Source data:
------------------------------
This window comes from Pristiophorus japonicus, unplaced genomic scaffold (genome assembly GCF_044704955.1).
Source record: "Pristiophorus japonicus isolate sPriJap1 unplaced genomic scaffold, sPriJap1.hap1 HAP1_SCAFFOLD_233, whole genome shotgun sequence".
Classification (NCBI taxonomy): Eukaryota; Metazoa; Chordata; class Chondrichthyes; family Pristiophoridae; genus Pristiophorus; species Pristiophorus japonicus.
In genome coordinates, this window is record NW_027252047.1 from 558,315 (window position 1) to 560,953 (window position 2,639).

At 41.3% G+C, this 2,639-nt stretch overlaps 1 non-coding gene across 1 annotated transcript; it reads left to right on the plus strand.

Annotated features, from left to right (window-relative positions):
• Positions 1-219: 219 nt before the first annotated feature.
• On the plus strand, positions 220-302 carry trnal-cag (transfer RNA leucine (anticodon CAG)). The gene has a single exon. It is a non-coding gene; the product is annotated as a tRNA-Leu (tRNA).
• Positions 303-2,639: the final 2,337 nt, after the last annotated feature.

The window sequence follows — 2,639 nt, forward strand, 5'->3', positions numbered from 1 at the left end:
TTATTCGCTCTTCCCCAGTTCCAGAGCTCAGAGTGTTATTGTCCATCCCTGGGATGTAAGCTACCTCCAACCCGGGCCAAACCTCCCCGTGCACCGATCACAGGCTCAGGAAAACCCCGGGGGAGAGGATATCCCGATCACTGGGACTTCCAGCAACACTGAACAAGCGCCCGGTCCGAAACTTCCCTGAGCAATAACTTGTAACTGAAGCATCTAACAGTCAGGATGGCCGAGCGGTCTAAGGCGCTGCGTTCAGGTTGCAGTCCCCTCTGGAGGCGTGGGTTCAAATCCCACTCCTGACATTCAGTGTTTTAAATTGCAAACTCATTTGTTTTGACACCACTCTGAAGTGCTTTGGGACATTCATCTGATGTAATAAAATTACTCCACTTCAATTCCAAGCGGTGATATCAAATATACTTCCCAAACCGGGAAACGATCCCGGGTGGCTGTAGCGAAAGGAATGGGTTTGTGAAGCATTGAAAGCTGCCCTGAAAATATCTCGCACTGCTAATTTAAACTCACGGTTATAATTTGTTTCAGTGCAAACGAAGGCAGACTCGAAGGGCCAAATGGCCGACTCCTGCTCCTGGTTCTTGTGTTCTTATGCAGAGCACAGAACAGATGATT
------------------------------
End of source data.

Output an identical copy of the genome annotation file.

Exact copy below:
This window comes from Pristiophorus japonicus, unplaced genomic scaffold (genome assembly GCF_044704955.1).
Source record: "Pristiophorus japonicus isolate sPriJap1 unplaced genomic scaffold, sPriJap1.hap1 HAP1_SCAFFOLD_233, whole genome shotgun sequence".
Classification (NCBI taxonomy): Eukaryota; Metazoa; Chordata; class Chondrichthyes; family Pristiophoridae; genus Pristiophorus; species Pristiophorus japonicus.
In genome coordinates, this window is record NW_027252047.1 from 558,315 (window position 1) to 560,953 (window position 2,639).

At 41.3% G+C, this 2,639-nt stretch overlaps 1 non-coding gene across 1 annotated transcript; it reads left to right on the plus strand.

Annotated features, from left to right (window-relative positions):
• Positions 1-219: 219 nt before the first annotated feature.
• On the plus strand, positions 220-302 carry trnal-cag (transfer RNA leucine (anticodon CAG)). The gene has a single exon. It is a non-coding gene; the product is annotated as a tRNA-Leu (tRNA).
• Positions 303-2,639: the final 2,337 nt, after the last annotated feature.

The window sequence follows — 2,639 nt, forward strand, 5'->3', positions numbered from 1 at the left end:
TTATTCGCTCTTCCCCAGTTCCAGAGCTCAGAGTGTTATTGTCCATCCCTGGGATGTAAGCTACCTCCAACCCGGGCCAAACCTCCCCGTGCACCGATCACAGGCTCAGGAAAACCCCGGGGGAGAGGATATCCCGATCACTGGGACTTCCAGCAACACTGAACAAGCGCCCGGTCCGAAACTTCCCTGAGCAATAACTTGTAACTGAAGCATCTAACAGTCAGGATGGCCGAGCGGTCTAAGGCGCTGCGTTCAGGTTGCAGTCCCCTCTGGAGGCGTGGGTTCAAATCCCACTCCTGACATTCAGTGTTTTAAATTGCAAACTCATTTGTTTTGACACCACTCTGAAGTGCTTTGGGACATTCATCTGATGTAATAAAATTACTCCACTTCAATTCCAAGCGGTGATATCAAATATACTTCCCAAACCGGGAAACGATCCCGGGTGGCTGTAGCGAAAGGAATGGGTTTGTGAAGCATTGAAAGCTGCCCTGAAAATATCTCGCACTGCTAATTTAAACTCACGGTTATAATTTGTTTCAGTGCAAACGAAGGCAGACTCGAAGGGCCAAATGGCCGACTCCTGCTCCTGGTTCTTGTGTTCTTATGCAGAGCACAGAACAGATGATT